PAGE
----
I’ve never considered myself a runner. I’m that chick who listens in awe when others describe a running high (I still think this is made up. Change my mind).

Over my life, I’ve spent a lot of time in the gym trying to learn to be a runner. While it’s not much of a goal of mine lately (life is too short to force something that doesn’t make you happy), a friend recently offered me the unused treadmill that has sat in her basement for years. 

It made me think about how life during/after infertility is like being on a treadmill. Especially when you think you’re doing well. You find a good pace. You feel strong. You feel tired. You’re breathing.  

Then, someone comes and pulls that red button. You know, the one with a string that is only for emergencies. It stops the treadmill without notice, no slow ease back to stillness, the inertia leaving you flat on your face.  

The red button could be anything. An unexpected pregnancy announcement. A phone call (the mere fear of a pregnancy announcement). Seeing a pregnant belly. Someone asking how many kids you have. A smell in the air that reminds you of the time of year you were pregnant.  

What makes the people who go through this so unique? They get back up, brush burn on their face, and know that the only way out is to get back on the treadmill. The red button could be pulled again at any time, but they get back on. There is no other option. 

I’ve had my fair share of red buttons being pushed. Even in the most unlikely of times, after two failed IVF cycles and wrestling with the idea of moving forward child free, I’ve managed some long stretches on my treadmill run without falling. Each time, feeling a little stronger and more hopeful that I’ve dealt with my last fall from infertility.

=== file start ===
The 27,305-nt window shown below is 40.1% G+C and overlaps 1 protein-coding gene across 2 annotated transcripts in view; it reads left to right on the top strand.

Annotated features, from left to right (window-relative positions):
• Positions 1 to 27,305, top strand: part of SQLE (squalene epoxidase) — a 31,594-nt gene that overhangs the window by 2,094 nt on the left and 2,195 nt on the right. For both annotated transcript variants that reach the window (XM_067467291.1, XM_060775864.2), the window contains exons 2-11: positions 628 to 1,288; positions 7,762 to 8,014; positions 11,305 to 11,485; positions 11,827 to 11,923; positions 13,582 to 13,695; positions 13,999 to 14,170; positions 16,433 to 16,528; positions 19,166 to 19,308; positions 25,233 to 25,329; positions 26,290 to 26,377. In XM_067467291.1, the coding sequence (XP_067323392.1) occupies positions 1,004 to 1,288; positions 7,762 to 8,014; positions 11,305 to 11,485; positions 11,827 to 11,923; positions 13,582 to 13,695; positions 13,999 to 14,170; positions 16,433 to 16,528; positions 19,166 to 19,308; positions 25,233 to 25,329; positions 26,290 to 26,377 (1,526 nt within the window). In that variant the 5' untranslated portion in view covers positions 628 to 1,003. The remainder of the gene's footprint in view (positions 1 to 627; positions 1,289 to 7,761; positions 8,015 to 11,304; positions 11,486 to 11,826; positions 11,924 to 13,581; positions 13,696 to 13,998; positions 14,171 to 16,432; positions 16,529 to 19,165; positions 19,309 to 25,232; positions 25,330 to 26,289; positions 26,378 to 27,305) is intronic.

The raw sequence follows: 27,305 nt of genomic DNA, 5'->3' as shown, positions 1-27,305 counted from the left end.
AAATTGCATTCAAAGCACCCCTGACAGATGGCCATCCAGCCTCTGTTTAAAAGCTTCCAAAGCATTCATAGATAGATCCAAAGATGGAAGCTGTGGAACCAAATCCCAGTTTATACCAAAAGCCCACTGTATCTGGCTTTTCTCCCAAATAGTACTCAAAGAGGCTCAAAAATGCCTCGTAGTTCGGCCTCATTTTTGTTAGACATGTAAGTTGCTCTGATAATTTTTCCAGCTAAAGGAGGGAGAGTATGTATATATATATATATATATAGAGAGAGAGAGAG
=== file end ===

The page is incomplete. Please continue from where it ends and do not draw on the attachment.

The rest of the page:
Today though, I came to the realization that there will never be a last fall. And that is scary as fuck. It’s unrealistic to expect that I will keep running without ever getting tripped up again. Trauma doesn’t work that way.  

Trauma lingers in your cells, in your gut, in the air you breathe and the food you taste. It lingers in a certain holiday or temperature in the air. It lingers in the stretching of summer days and the dark winter.  

Trauma is there to greet you when you think about your future. It can also make your past feel very present - your worst fear happening all over again right now.  

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So what do we do, even when we know we’ll get tripped again by that pesky red button? We lace up. We set our sights on our movement and we breathe.  

Because there is no alternative. We’ve lived with brush burn on our faces before and we can do it again.  And maybe along the way, we string together longer button-free stretches. We find that steady pace and breathe even more.. 

We learn to tend to our bodies when we’re bruised from the fall. Figuring out how to be less “why didn’t you see that coming, idiot” and more “I’m so sorry you got hurt again” with ourselves. 

I’ve never really considered myself a runner. Until now. I wear my running shoes and my running bruises with pride. I didn’t ask for them, but I’m learning how to rock it. Loving myself through the miles and the falls. Maybe someday I’ll even find that elusive runner’s high.

Ashley Fina is a licensed therapist, online infertility coach, and yoga teacher based in Pittsburgh, PA. She is also a fellow human who is on year five of her infertility story. She lives with her husband and sweet one-eyed border collie. After two failed rounds of IVF, she is still figuring out what’s coming next. What she knows for certain, though, is that she is dedicating her professional life to serving the infertility community. She believes that every single person deserves to be seen, heard, understood, and supported through this incredibly difficult season of life. Through her own personal and professional experience, she helps you stay grounded - love yourself and your partner - and get back to YOU even when you’re dealing with infertility. And she does so with creativity and fun. Core values include: the healing power of the outdoors, dogs, yoga, friendships, music, good food, and great coffee. Ashley is always happy to answer any questions you may have about how therapy or coaching can help you on your journey.  For more on navigating grief and infertility, check her out here.